of the carotid artery in the neck appears to increase the odds for memory
and thinking problems, a new study indicates.
The researchers said their findings suggest more aggressive treatment might
be needed for people with this condition, which is caused by plaque
build-up in the artery.
The study is to be presented at the American Academy of Neurology (AAN)
annual meeting in Philadelphia.
Memory and thinking
"To date, the focus of diagnosis and management of carotid artery
blockages has been prevention of stroke since that was the only harm that these
blockages were thought to cause to patients," Dr Brajesh Lal, of the
Baltimore VA Medical Centre and the University of Maryland School of Medicine,
said in an AAN news release.
"These results underscore the importance of assessing the status of
memory and thinking in people with carotid artery narrowing," Lal added.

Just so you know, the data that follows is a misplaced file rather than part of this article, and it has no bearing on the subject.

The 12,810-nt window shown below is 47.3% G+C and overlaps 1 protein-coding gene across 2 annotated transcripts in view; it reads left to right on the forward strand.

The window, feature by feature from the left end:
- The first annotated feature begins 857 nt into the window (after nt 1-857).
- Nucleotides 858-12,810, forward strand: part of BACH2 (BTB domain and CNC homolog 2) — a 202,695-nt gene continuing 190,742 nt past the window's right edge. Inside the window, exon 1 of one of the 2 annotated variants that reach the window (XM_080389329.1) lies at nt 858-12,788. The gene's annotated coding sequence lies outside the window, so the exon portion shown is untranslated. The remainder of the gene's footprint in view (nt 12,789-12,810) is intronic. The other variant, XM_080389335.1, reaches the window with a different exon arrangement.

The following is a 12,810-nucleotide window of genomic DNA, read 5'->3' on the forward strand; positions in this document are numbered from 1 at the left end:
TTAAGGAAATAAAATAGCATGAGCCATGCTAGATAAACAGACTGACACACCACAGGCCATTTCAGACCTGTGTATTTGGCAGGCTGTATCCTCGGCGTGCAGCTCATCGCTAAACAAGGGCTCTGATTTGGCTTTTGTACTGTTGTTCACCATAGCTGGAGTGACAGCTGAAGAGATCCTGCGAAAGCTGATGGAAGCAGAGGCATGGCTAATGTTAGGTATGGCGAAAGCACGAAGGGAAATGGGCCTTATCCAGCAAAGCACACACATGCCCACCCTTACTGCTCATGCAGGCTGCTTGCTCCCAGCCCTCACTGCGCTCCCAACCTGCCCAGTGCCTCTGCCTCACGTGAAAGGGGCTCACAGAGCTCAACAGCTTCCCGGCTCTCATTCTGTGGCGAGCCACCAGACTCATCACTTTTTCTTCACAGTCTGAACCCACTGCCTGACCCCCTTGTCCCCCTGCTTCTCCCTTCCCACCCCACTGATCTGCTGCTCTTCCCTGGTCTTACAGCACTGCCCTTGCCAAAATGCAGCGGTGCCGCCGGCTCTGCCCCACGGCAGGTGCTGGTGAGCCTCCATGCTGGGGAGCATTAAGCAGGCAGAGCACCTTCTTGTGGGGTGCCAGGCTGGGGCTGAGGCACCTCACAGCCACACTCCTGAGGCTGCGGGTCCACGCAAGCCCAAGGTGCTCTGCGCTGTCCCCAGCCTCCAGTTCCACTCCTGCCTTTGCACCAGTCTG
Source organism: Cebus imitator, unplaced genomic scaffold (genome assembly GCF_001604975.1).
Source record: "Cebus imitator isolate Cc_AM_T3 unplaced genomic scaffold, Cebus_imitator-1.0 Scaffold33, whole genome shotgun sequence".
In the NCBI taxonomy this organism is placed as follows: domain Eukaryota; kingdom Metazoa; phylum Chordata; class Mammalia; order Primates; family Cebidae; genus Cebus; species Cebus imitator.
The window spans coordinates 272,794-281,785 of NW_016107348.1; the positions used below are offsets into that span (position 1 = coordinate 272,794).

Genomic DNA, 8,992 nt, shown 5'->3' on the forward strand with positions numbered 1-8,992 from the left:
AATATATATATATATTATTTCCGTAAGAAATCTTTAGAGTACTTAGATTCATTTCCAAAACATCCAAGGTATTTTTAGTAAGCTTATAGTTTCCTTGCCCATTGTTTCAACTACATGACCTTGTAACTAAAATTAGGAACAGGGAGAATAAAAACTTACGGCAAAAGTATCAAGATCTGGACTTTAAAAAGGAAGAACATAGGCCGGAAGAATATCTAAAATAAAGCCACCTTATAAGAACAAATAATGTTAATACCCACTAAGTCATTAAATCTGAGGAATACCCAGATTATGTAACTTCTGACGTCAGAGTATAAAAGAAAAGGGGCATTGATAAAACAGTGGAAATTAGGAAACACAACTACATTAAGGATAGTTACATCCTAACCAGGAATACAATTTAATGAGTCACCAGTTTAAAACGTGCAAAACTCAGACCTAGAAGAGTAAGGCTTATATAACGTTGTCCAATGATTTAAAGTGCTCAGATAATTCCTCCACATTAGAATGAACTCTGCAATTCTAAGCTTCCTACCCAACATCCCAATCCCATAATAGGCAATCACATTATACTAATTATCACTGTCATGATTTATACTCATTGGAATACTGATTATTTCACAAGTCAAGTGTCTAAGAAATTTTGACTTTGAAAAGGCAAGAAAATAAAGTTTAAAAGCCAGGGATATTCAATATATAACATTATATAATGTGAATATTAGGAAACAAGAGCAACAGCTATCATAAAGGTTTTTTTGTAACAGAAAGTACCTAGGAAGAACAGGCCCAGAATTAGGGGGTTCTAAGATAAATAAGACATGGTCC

In conducting the study, the researchers examined 67 people with symptomless
carotid narrowing, or stenosis. For these participants, the diameter of their
artery was cut in half. The study also included 60 people who did not have
carotid blockage but did have risk factors, such as diabetes,
blood pressure, high blood cholesterol and coronary
Researchers tested participants' thinking ability, examining their
processing speed, learning, memory, decision-making and language.
New treatment targets
They found participants with carotid blockage performed much worse on the
thinking tests. They also scored lower on motor and processing speed
evaluations as well as learning and memory tests. The researchers said language
scores did not differ between the two groups of participants.
"If these findings are confirmed in larger studies, they hold
significant implications for new treatment targets and open the door for more
questions such as: should these patients be treated more aggressively with
medications, cognitive rehabilitation, or even surgery to open up the
artery," Lal said in the association news release.
He said he anticipates follow-up studies searching for causes and the best
Data and conclusions presented at meetings are typically considered
preliminary until published in a peer-reviewed medical journal.
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